We are a beach family. We find inspiration at the shore. The roll of the surf plays like a symphony to our ears, and the sun sparkling on the water fills our imaginations’ paintings.
We’d heard whisperings about Pawleys Island, about how this little four-mile sliver remains little changed from its earliest beginnings, that it offers family-sized beach homes and no traffic-clogged sprawl. We’d heard about how this family or the other one visits year after year. I wondered how newcomers might feel in this place steeped in longstanding traditions. In search of an idyllic atmosphere, our family of four set off to discover the laid-back isle.
We crossed the bridge onto the island at the end of a travel day, as the setting sun burnished the salt grasses bronze. I immediately felt at home while locating our rental house, ditching our bags and setting out for a barefoot stroll next to the waves in the waning light. As darkness descended, the moon lifted out of the ocean, illuminating the tips of waves. Our two young teenaged sons wandered in front of us, skittering in and out of the water and splashing. My husband took my hand in his.
That night we pulled open our bedroom’s window sash, as the sea breeze billowed the little white curtains. The rolling surf played the sweetest background music ever. I don’t think I’ve slept that well in ages.
In daylight, the essence of Pawleys magnified. We sat amid a string of larger-than-expected beach houses that lined the shore. Locals call the style here “arrogantly shabby,” (forgivable because of the charm and welcome the wind- and salt-worn wooden structures exude). I could imagine three or four generations of the same family bedded down inside each one, sipping coffee and savoring breakfast on the porch overlooking the ocean. As my crew began to rise, they were rested and quiet—a departure from the rush back home.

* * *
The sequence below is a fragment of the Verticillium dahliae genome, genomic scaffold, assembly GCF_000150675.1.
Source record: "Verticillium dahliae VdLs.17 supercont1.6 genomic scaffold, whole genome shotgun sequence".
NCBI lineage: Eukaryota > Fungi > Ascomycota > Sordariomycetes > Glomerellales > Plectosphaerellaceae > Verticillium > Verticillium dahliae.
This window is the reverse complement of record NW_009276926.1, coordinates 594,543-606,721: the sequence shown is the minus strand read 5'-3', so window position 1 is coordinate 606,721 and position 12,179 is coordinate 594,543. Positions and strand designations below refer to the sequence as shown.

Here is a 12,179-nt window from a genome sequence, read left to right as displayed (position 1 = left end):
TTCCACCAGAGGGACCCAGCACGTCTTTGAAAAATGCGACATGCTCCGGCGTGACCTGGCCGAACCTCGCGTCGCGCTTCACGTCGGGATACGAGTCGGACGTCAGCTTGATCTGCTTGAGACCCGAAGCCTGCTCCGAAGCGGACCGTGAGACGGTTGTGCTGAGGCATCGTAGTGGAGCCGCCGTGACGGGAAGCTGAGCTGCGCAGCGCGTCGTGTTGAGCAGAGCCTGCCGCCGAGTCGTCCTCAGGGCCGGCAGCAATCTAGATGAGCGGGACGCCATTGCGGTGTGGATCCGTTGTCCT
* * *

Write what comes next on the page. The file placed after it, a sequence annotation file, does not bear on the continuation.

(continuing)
Time felt different here. The small roads declared a 25-mph limit for driving, and most folks seemed to move at a relaxed pace. I bet our hearts even beat slower on this isle, in cadence with the natural rhythms of waves and tide, sun and moon. The Gullah folks (descendants of Lowcountry slaves who settled along South Carolina’s islands) described sunrise as “day clean,” the fresh start to make a new go of things. We felt ready.
As the sun rose high enough to warrant sunglasses, we joined the guides from Black River Outdoors for a leisurely paddle along Pawleys Island’s backwaters. We moved our sit-on-top kayaks through the tea-stained brown waters, spying long-legged herons stalking the shallows for minnows, and could make out oyster beds and scuttling crabs along the sandy bottom. Overhead, ospreys soared and dove to snare fish in their talons. Yet because we paddled in saltwater (not fresh), we avoided encounters with snakes and alligators. Our guides allowed that if we paddled the nearby Waccamaw River instead that we just might see those creatures. While my youngest son wanted to explore gator-territory, I was happy to keep to the salt life.